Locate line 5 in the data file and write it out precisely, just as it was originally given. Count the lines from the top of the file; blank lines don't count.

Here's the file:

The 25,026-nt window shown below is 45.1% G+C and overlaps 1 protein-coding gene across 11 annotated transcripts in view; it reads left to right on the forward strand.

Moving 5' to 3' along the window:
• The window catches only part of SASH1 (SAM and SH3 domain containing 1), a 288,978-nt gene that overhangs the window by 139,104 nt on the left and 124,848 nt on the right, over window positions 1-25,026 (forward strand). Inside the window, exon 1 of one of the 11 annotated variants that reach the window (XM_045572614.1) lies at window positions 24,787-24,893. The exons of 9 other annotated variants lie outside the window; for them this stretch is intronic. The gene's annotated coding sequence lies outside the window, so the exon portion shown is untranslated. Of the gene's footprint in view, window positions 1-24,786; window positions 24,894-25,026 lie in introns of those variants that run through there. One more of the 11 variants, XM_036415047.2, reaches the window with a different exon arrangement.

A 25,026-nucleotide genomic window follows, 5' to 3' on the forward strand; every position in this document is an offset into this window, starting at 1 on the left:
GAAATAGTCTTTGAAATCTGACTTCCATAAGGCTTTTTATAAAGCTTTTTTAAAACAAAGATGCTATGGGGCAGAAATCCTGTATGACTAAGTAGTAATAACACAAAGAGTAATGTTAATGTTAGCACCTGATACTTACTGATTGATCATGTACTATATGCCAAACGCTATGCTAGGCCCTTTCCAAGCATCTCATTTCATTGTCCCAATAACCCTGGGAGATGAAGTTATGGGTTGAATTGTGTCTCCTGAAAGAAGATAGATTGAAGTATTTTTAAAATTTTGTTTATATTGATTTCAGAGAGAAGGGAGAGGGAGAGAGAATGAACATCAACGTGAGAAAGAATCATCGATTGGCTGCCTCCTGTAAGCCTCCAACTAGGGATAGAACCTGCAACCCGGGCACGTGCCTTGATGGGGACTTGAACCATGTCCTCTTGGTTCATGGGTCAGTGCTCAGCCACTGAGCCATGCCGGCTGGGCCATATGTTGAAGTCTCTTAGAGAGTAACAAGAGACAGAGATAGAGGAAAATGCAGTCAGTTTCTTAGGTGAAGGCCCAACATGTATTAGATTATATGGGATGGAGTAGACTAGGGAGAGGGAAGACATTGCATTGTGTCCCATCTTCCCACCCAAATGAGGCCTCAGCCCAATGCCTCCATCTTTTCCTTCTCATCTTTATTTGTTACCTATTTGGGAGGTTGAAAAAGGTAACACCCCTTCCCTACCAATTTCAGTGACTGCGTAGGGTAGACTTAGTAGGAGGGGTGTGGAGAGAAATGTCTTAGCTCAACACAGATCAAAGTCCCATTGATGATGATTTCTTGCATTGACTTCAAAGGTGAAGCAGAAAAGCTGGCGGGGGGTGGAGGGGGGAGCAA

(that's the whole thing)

GAAATAGTCTTTGAAATCTGACTTCCATAAGGCTTTTTATAAAGCTTTTTTAAAACAAAGATGCTATGGGGCAGAAATCCTGTATGACTAAGTAGTAATAACACAAAGAGTAATGTTAATGTTAGCACCTGATACTTACTGATTGATCATGTACTATATGCCAAACGCTATGCTAGGCCCTTTCCAAGCATCTCATTTCATTGTCCCAATAACCCTGGGAGATGAAGTTATGGGTTGAATTGTGTCTCCTGAAAGAAGATAGATTGAAGTATTTTTAAAATTTTGTTTATATTGATTTCAGAGAGAAGGGAGAGGGAGAGAGAATGAACATCAACGTGAGAAAGAATCATCGATTGGCTGCCTCCTGTAAGCCTCCAACTAGGGATAGAACCTGCAACCCGGGCACGTGCCTTGATGGGGACTTGAACCATGTCCTCTTGGTTCATGGGTCAGTGCTCAGCCACTGAGCCATGCCGGCTGGGCCATATGTTGAAGTCTCTTAGAGAGTAACAAGAGACAGAGATAGAGGAAAATGCAGTCAGTTTCTTAGGTGAAGGCCCAACATGTATTAGATTATATGGGATGGAGTAGACTAGGGAGAGGGAAGACATTGCATTGTGTCCCATCTTCCCACCCAAATGAGGCCTCAGCCCAATGCCTCCATCTTTTCCTTCTCATCTTTATTTGTTACCTATTTGGGAGGTTGAAAAAGGTAACACCCCTTCCCTACCAATTTCAGTGACTGCGTAGGGTAGACTTAGTAGGAGGGGTGTGGAGAGAAATGTCTTAGCTCAACACAGATCAAAGTCCCATTGATGATGATTTCTTGCATTGACTTCAAAGGTGAAGCAGAAAAGCTGGCGGGGGGTGGAGGGGGGAGCAA